With hundreds of smart home devices finding their way into the regional market, something is being designed for every part of the home.
“The current smart home devices market is still in a nascent stage and it is still not matured. There are growth opportunities but a lot of work needs to be done such as raising awareness, end-user education and developing the ecosystem. The market is not growing in the region due to the demographic structure, expatriates are more,” Issac T. Ngatia, senior research analyst at International Data Corporation (IDC), told TechRadar Middle East.
The smart home market in the Middle East and Africa is set to grow by 34.38% from $5.8b in 2018 to $7.8b in 2019 and $10.2b in 2020.
Ngatia said that strong internet penetration and smart city initiatives are driving the market in the UAE.
Smart home devices are classified into six main areas – home monitoring and security; smart home appliances; smart lighting; smart speakers; thermostats and video entertainment (smart TVs, streaming sticks, set-top boxes).
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Home monitoring drives volume
Ngatia said the main volume growth is happening in the home monitoring and security, followed by smart lighting and thermostats.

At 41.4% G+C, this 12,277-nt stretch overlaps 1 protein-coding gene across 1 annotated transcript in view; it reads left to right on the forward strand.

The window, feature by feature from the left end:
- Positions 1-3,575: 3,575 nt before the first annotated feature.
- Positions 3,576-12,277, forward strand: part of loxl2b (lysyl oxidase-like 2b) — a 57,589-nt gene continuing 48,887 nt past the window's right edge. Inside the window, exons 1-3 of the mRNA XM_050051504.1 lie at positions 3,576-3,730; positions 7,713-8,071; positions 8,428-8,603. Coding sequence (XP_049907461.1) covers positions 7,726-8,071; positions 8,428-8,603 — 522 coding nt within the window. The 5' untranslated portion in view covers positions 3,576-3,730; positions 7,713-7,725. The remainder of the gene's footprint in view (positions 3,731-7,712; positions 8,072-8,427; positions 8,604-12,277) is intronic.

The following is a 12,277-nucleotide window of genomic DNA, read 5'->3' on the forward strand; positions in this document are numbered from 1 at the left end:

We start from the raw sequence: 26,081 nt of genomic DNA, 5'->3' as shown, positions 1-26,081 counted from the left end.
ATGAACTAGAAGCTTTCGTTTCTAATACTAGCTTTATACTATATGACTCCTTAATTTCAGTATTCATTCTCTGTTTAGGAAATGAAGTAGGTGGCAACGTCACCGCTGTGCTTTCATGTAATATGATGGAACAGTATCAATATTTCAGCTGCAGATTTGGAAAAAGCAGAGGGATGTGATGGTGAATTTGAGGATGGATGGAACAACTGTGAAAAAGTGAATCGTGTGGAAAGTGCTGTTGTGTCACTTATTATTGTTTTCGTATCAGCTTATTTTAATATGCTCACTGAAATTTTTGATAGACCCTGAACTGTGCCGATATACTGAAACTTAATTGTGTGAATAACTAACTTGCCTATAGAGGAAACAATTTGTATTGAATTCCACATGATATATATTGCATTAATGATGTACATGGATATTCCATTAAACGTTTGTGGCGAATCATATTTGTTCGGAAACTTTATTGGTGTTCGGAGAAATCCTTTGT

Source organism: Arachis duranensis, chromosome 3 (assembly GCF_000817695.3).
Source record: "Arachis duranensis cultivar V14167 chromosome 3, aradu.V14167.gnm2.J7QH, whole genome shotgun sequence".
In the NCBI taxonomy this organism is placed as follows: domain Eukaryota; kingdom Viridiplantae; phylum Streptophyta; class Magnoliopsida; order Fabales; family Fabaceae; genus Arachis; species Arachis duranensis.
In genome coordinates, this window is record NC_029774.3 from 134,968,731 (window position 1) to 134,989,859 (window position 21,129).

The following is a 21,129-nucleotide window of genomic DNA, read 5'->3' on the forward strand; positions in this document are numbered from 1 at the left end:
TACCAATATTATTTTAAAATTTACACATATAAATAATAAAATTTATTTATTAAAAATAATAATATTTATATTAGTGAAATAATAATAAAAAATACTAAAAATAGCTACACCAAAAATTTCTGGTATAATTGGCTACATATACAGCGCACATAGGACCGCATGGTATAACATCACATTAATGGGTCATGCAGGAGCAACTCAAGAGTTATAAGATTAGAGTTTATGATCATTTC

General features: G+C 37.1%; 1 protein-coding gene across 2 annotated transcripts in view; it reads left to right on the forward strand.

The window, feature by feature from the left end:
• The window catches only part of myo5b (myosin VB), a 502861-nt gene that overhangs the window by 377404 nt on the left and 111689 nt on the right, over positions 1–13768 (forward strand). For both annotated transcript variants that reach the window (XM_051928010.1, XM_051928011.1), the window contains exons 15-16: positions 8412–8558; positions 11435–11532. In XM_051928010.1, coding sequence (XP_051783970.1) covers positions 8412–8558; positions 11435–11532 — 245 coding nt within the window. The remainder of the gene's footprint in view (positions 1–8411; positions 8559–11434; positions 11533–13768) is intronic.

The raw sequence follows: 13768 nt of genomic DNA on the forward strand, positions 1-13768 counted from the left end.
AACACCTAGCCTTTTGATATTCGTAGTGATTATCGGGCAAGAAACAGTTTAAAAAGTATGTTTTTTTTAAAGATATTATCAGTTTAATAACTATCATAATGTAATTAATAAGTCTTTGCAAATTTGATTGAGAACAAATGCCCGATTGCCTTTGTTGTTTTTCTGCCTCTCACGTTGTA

“Customers not only have a wide choice of devices and brands to choose from, but they must also decide which smart home devices to prioritise for installation,” he said.
However, to drive sustained growth across the region, he said that vendors should focus less on technological jargon and more on communicating the positive effects of smart home devices on quality of life.
Another issue is that the region cannot be approached as one homogenous region, he said, as there are numerous different priorities at play.
For instance, in Sub-Saharan Africa, he said the ability to deter robberies and break-ins would resonate more with end-users, whereas end-users in the UAE would be more attracted by the simple home monitoring aspect.
“As such, it is critical that communication is customised to the individual country markets and sub-regions being targeted. As more modular wireless products [do it yourself] are available, installation becomes easy and no need to depend on technicians when you want to shift your apartment,” he said.
Currently, most smart home devices still require some form of technical assistance to connect them to existing facilities. And while this is important, it also adds a layer of complexity that can serve as a hindrance to the purchasing decision-making process.
Consumers prefer plug-and-play devices
For this reason, Ngatia said that the development of plug-and-play devices is helping to drive the market forward as end users can take these convenient devices straight off the shelf and install them themselves.
“Continual developments in artificial intelligence (AI) space are also helping to enable the loop and connection of different devices. While this is at a nascent stage, the deepening of localised AI solutions within smart home devices will be a key catalyst for growth.
“In-device learning of usage patterns and habits among users will not only help to enable the wider connectivity of these devices but will also significantly enhance ease of use,” he said.